On February 8, 2021, the Government of Ontario released its framework for the gradual re-opening of the province. It indicated that as local infection rates improved, each of the 34 public health regions would be transitioned to a revised colour-coded framework with new and modified measures. As of the date of writing, in-store shopping at non-essential retail stores is once again permitted, with restrictions, in all regions except Toronto, Peel, and North Bay-Parry Sound.

Where in-store shopping at non-essential retail is permitted, there are many restrictions, capacity limits, and other obligations in place, depending on the applicable colour zone. Businesses are required to screen all individuals and be in compliance with any advice, recommendations, and instructions issued by the Office of the Chief Medical Officer of Health or other public health official by, among other things:

  • Posting signs at all entrances to the premises, in a location visible to the public, that informs individuals on how to screen themselves for COVID-19 prior to entering the premises;
  • Actively screening every person who works at the business or organization before they enter the premises; and
  • Actively screening patrons entering indoor malls.

The obligation to actively screen patrons entering indoor malls currently applies to the Orange, Red, and Grey zones. Malls can use the Ontario Government's "patron screening tool" to help meet this requirement (visit https://covid-19.ontario.ca/screening/customer/). This screening tool can be completed online or downloaded as a PDF and can be used in advance or on-site before the patron enters the mall.

Each public health region can issue its own specific set of screening measures in addition to the Ontario Government's general screening measures. As of the date of writing, Hamilton is the only public health region to have done so. These screening measures, specific only to indoor malls in Hamilton, require mall owners/operators to do the following:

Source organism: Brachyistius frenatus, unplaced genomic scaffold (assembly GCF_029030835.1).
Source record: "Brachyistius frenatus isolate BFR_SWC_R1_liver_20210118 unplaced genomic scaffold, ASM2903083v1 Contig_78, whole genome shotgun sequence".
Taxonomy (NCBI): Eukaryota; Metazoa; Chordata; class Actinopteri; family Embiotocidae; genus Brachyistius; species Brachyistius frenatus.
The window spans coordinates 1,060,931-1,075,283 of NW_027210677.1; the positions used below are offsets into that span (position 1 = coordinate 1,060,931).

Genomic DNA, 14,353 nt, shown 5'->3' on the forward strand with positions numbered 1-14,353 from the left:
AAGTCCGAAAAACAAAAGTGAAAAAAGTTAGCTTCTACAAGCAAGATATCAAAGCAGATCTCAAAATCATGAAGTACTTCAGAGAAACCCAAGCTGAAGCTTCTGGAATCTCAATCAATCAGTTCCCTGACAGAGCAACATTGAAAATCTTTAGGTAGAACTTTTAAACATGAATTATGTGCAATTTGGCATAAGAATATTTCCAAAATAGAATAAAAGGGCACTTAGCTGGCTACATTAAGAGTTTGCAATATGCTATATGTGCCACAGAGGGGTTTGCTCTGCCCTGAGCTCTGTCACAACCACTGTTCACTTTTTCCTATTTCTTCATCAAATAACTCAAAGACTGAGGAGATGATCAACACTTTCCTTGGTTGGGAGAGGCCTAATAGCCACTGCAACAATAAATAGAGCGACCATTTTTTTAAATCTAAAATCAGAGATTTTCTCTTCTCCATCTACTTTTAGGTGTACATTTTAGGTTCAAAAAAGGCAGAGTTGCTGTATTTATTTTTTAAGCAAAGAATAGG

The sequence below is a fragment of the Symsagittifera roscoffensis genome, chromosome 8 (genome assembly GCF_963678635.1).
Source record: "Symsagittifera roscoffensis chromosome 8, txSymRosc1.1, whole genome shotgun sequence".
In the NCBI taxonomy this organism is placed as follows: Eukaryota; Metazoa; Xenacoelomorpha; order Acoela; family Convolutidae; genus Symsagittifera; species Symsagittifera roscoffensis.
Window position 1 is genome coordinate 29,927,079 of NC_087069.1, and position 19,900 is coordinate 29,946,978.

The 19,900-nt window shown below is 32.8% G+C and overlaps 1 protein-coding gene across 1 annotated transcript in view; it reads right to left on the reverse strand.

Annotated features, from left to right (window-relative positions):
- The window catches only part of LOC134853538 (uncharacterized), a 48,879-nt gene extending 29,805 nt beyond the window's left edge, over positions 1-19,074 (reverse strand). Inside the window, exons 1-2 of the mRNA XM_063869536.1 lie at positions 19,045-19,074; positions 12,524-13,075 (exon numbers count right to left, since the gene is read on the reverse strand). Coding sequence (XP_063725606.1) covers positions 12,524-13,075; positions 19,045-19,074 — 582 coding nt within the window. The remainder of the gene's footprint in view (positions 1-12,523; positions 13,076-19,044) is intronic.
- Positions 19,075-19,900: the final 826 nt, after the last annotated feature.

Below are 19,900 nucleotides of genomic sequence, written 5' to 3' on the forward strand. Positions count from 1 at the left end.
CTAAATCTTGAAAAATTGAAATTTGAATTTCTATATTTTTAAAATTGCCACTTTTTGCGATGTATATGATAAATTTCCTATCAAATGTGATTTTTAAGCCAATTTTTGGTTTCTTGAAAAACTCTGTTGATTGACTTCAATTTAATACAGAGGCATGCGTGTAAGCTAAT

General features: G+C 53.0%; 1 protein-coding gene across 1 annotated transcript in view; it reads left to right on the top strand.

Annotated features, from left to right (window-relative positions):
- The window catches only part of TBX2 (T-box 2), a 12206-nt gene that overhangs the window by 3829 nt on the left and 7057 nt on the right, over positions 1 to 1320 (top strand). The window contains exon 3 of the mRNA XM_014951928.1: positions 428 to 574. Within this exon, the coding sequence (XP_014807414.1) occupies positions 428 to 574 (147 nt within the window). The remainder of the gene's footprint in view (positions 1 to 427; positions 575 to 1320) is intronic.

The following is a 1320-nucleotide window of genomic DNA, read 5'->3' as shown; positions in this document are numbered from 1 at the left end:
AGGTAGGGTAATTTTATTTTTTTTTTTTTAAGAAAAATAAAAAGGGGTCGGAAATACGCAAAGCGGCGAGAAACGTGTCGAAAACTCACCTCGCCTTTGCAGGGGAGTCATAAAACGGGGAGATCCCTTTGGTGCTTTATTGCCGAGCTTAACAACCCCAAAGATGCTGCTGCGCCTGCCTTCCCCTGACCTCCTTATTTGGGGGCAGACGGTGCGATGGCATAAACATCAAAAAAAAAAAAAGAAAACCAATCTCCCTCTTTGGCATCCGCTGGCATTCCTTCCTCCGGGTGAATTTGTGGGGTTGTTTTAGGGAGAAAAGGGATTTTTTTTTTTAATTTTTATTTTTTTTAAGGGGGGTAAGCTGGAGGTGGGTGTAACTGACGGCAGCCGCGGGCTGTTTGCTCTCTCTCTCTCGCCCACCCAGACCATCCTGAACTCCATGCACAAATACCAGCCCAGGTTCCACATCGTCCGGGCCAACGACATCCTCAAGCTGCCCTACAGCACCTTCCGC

• Implement active screening measures, including having a person stationed at each mall entrance asking screening questions in-person before permitting entry to those customers who meet the criteria for entry. Customers who do not pass screening should be advised that they cannot enter the mall and that they should self-isolate and seek assessment and testing. Note that screening is not required for emergency personnel, inspectors, or enforcement officers.
  • The screening questions must be as found in the Province's "patron screening tool" or be substantially similar in content. Records of screening do not need to be maintained.
  • To support safe screening:
    • Limit points of entry into the mall to help facilitate screening. Points of egress need to be maintained in case of fire or emergency.
    • Space and lay out the entrance so physical distancing of two metres can be maintained during screenings.
    • If physical distancing of two metres cannot be maintained, place an appropriate physical barrier (e.g., acrylic or Plexiglas) at the entrance to separate the screener from customers to be screened and provide appropriate personal protective equipment for the screener, including medical masks and eye protection.
    • Encourage all customers to use alcohol-based hand rub/sanitizer before entering the mall.

As in-store shopping at non-essential retail continues to re-open, commercial landlords of indoor shopping malls should carefully consider their existing pandemic plans with respect to the operation of their indoor malls and, if necessary, revise those plans in order to conform to these new, stringent measures. The Provincial Government has imposed a positive obligation on owners/operators of indoor malls to "actively screen" patrons before entering the mall, an obligation that appears to require more than just posting signage at the premises.

We will continue to provide updates on the measures affecting landlords and tenants during COVID-19.

The content of this article is intended to provide a general guide to the subject matter. Specialist advice should be sought about your specific circumstances.